The folks at PEHUBWire have done some research into the backgrounds of the 100 most successful VCs in the US, as defined by Forbes’ Midas list. See the link above for the detail, but the headline is that of the top 100, 54 had no operational experience, 25 had low level operational experience (John Doerr and Mike Morritz are in this group) and 21 had been C-level execs.
What does this all mean? Basically that a venture capitalist’s resume is not necessarily an indicator of his or her future success. Plenty of operators and ex-operators have done well, and plenty of each have done poorly. It’s easy — and arguably intuitive — to say that one is better than the other, but that doesn’t make it true.
I think the reason that that VCs come from a wide range of backgrounds is that the skill set to be successful is very broad, broader than can be found in either operational or non-operational roles. So all comers into VC have a lot to learn to be successful. Ronald Cohen, perhaps the father of UK venture capital put it his way in his recent book The Second Bounce:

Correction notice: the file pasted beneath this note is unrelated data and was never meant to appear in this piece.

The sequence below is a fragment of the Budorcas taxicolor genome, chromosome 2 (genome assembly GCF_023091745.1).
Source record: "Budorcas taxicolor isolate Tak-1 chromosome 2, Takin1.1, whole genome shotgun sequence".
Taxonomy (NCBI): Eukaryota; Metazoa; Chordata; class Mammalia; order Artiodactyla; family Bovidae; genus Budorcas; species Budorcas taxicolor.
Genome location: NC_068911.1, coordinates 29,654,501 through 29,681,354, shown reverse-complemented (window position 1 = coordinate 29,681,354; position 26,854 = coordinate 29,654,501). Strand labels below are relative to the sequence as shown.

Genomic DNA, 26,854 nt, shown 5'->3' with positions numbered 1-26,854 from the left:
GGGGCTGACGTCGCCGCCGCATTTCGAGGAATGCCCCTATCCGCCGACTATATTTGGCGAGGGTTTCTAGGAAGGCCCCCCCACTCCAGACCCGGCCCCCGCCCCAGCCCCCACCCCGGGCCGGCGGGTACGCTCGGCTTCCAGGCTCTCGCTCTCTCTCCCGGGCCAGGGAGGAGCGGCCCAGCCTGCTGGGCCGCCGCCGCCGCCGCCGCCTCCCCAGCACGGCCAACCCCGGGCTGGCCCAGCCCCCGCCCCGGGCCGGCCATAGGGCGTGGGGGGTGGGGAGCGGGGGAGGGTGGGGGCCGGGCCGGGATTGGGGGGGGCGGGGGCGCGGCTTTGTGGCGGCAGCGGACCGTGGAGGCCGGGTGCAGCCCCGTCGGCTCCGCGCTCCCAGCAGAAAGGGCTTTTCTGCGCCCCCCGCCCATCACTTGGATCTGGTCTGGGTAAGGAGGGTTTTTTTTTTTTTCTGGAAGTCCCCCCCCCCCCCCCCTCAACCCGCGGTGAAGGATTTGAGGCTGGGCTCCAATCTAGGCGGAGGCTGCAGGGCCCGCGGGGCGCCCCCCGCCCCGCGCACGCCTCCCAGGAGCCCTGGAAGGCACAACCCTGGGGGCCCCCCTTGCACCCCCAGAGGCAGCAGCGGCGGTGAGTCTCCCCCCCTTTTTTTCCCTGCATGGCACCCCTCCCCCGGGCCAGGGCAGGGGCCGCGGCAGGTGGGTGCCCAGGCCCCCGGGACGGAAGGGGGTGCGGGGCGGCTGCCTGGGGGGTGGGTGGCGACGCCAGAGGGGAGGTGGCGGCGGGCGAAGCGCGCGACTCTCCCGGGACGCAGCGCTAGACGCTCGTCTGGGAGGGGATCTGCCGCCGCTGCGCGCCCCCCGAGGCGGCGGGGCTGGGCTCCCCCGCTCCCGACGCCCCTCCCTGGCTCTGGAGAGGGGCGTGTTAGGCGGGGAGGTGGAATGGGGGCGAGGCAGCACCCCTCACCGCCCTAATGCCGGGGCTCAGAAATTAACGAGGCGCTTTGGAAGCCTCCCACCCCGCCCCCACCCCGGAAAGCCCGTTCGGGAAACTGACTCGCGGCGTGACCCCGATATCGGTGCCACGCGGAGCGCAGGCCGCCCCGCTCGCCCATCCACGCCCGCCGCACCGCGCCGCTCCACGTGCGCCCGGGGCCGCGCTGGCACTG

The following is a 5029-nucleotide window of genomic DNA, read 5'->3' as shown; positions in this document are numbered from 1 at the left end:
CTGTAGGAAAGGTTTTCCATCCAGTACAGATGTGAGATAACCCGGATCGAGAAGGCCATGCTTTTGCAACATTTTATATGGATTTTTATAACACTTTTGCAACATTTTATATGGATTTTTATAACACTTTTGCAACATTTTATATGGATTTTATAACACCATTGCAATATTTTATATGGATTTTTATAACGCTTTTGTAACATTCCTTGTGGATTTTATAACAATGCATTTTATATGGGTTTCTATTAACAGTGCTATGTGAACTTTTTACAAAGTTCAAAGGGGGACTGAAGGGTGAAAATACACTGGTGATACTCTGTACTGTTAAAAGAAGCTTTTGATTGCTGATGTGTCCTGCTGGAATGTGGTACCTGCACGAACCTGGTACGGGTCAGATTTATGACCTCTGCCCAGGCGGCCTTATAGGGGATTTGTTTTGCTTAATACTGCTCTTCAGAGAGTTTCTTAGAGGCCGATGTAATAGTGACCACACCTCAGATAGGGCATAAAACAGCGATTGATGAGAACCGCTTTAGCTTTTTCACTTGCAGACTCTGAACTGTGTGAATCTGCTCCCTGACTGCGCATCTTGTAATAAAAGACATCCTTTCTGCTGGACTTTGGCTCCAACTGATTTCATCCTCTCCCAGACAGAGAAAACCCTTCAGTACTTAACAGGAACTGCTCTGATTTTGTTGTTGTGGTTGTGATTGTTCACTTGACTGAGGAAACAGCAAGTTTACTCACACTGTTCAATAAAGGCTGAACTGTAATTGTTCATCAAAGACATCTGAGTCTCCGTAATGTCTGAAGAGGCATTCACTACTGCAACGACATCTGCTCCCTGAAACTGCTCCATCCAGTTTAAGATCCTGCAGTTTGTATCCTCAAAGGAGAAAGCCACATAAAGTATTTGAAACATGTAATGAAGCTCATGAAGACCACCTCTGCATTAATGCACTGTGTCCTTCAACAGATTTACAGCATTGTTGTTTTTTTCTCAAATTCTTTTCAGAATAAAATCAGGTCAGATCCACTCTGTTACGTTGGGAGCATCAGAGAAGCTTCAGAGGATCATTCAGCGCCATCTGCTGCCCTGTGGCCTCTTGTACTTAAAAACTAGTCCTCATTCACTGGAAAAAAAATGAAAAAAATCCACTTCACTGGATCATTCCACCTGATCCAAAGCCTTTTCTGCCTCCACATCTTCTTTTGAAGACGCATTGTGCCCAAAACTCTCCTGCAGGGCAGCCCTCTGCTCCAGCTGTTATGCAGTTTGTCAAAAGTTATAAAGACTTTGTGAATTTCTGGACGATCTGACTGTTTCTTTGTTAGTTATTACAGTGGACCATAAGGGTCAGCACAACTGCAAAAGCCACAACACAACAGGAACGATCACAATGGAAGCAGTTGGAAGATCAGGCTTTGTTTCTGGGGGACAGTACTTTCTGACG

In private equity you have to be financially trained and to have an understanding of management, but you also have to have a strategic brain while being sensitive to tactical and people issues.
For me the main thing to think about when evaluating whether you want to work with a VC is whether you would like to see her on the opposite side of your board table every month for the next five years – and to establish that the two big questions are personality/cultural fit and whether you share the same vision and values. (I wish these last were my own words, but in fact I borrowed them from a post Fred Wilson wrote a month or two back about building long term relationships.)